FIRE CRACKER _ horizontal logov2

supporting women photographers

Jeddah Diary is the first book published by British photographer, Olivia Arthur, and is an exploration into the complicated and contradictory world of Saudi Arabian women as they balance between modernity and tradition.


Arthur has been photographing in the complicated region of Saudi Arabia since 2009; her first visit arising from an opportunity to exhibit a previous project exploring the boundaries of East and West, particularly women in Georgia, Turkey, Azerbaijan, Russia and Iran. During her stay, Arthur taught a photographic workshop for women only, and it was through these friendships that Arthur was granted unusual access to a world kept hidden from most.


Using a discreet digital camera, the same format used by the women themselves to photograph each other, Arthur slowly explored the many challenges of being a young Saudi woman in a society notorious for strict social conduct. Photographing mostly in female-only environments, which often still required careful negotiations, Arthur depicts the girls at home, enjoying each other’s company, at the beach and at family occasions.


Occasionally the girls are shrouded in their ubiquitous abayas, but as Arthur formed closer relationships this armor was reduced and some girls allowed her to photograph them uncovered. Arthur also developed a unique way of obscuring the girl’s faces after she’d photographed them; by photographing prints using a very strong flash to create a bleached effect. The consequences were to be a poignant reminder of the inconsistencies Arthur had experienced throughout the project; “One woman looked at a picture of her friend and said, “That’s great, but can you just show a bit more of her eyes, so people can see how beautiful she is?”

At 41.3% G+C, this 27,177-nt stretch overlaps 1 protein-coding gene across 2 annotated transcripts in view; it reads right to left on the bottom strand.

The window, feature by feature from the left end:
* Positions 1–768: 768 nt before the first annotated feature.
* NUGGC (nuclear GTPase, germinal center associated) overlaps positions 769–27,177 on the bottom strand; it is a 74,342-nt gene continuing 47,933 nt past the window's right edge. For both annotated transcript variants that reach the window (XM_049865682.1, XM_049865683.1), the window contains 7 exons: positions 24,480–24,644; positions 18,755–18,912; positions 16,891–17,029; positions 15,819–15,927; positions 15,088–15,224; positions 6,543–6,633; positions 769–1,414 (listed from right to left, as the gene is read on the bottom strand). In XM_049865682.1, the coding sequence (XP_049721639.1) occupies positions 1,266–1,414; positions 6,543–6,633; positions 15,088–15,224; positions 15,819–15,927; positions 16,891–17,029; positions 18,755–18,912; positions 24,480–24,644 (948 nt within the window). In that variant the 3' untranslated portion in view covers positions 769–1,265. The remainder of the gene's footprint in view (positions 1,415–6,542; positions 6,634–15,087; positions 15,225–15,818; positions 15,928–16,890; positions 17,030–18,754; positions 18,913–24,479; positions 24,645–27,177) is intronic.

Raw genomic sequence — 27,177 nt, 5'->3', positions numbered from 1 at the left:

Olivia Arthur was born in London and grew up in the UK. She studied mathematics at Oxford University and photojournalism at the London College of Printing.


In 2003 she moved to Delhi to work as a freelance photographer covering assignments around the Indian Subcontinent. In 2006 she was invited for a one year residency with Fabrica in Italy, where she began work on ‘the middle-distance’, a project about the lives of young women along the border between Europe and Asia. This work was exhibited at the Centre Pompidou in Paris as part of a Fabrica group show and later travelled to the Milan Triennial, the Shanghai Art Museum and the Shiodomeitalia Creative Center in Tokyo.


For the past two years she has continued to work on a long-term project about women and the east-west cultural divide. This work has been supported by the Inge Morath Award from Magnum, a Bursary from the National Media Museum and the OjodePez-PhotoEspana Award for Human Values. She became a nominee member of Magnum Photos in 2008.











Buy the book




The featured photographer for May 2012 was Olivia Arthur